JAPAN TRADITIONAL CRAFT AOYAMA SQUAR
Northern Honshu > Fukushima
It was the planting of lacquer trees promoted by a powerful local family during the Muromachi period (1392-1573) that led to the making of Aizu Nuri. Then, when Gamo Ujisato who hailed from present-day Shiga Prefecture arrived to head the Aizu clan in the Momoyama period (1573-1600), he brought skilled lacquerers to this northern region from Shiga. Their skills were disseminated and as a result of fostering the development of techniques in crafts using lacquer, Aizu soon became a production center for all kinds of lacquer ware.
Later, specialist maki-e decorators were brought in from Kyoto and the steady development of lacquer craft here resulted in special permission to export Aizu Nuri being granted by the Shogunate in the middle of the Edo period (1600-1868). Production suffered around the unsettled period of the Meiji Restoration in 1868 but work soon returned to normal and heralded a golden age.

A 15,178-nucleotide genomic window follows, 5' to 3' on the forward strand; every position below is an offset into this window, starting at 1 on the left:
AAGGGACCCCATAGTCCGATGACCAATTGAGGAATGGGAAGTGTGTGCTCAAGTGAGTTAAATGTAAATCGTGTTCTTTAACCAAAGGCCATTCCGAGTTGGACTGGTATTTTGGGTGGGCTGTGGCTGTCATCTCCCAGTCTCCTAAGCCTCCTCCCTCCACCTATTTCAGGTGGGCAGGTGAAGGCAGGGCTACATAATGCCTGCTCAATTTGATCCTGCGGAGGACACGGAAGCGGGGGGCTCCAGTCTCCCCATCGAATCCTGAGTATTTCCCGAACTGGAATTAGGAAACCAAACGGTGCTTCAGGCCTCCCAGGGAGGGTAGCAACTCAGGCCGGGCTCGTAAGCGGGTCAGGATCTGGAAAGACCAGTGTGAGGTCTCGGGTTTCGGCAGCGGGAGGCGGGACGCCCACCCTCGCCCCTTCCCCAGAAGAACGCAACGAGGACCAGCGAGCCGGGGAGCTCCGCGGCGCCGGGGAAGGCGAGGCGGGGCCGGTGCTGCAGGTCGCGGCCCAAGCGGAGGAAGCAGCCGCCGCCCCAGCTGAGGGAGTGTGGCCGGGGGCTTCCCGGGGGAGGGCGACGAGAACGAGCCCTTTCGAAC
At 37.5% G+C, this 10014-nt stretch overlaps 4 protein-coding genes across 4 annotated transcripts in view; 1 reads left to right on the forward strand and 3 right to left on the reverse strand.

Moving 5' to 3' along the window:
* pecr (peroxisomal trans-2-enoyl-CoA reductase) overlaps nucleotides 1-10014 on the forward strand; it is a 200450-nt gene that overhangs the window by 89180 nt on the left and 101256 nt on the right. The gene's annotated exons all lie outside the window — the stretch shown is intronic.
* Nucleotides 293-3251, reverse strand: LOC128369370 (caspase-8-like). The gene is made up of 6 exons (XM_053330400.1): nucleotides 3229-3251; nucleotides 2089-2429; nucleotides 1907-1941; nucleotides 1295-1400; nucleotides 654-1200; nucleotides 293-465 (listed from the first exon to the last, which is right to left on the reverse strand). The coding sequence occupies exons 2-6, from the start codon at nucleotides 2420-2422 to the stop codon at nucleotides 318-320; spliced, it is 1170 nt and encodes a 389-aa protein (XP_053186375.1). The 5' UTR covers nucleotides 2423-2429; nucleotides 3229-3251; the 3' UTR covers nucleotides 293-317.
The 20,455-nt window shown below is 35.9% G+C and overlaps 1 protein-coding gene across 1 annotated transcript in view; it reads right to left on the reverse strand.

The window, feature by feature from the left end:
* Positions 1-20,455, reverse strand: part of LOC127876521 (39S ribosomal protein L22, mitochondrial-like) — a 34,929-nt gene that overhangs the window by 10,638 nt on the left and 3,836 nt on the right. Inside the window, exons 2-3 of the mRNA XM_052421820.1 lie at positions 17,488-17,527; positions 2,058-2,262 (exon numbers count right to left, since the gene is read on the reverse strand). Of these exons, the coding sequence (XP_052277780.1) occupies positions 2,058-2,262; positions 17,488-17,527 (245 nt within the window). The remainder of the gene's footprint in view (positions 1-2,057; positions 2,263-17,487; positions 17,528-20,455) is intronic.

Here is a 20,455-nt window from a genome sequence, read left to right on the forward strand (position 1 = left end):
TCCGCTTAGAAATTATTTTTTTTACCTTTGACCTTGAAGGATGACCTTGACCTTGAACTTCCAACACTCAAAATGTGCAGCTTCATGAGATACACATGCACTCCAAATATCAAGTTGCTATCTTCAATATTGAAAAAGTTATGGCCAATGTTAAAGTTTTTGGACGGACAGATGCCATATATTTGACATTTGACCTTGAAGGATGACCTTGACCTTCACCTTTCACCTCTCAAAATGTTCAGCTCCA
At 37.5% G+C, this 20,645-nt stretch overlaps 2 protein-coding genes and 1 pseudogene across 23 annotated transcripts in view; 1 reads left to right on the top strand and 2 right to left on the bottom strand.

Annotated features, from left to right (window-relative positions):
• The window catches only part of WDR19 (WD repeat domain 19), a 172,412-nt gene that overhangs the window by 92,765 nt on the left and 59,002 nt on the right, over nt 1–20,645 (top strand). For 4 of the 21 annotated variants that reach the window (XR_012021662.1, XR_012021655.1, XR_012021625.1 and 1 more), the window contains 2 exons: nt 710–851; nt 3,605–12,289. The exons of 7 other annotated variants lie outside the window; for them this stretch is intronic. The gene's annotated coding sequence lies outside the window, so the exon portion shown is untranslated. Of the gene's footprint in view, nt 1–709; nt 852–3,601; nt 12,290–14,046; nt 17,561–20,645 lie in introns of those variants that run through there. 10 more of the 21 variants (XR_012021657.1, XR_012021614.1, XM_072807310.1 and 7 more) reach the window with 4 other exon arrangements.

The various techniques employed and decorations using auspicious motifs favored by the Japanese are part of the delight of Aizu Nuri. Several techniques are of particular note. One called tetsusabi-nuri is decorated with tasteful motifs drawn in a rusty brown. Then there is kinmushikui-nuri which sports a pattern achieved by sprinkling rice husks over the wet surface of a piece of work. With kijiro-nuri the beauty of the grain of the wooden carcass is allowed to show through. Each technique is intelligently employed in the making of bowls, traditional stacking boxes, coasters and trays.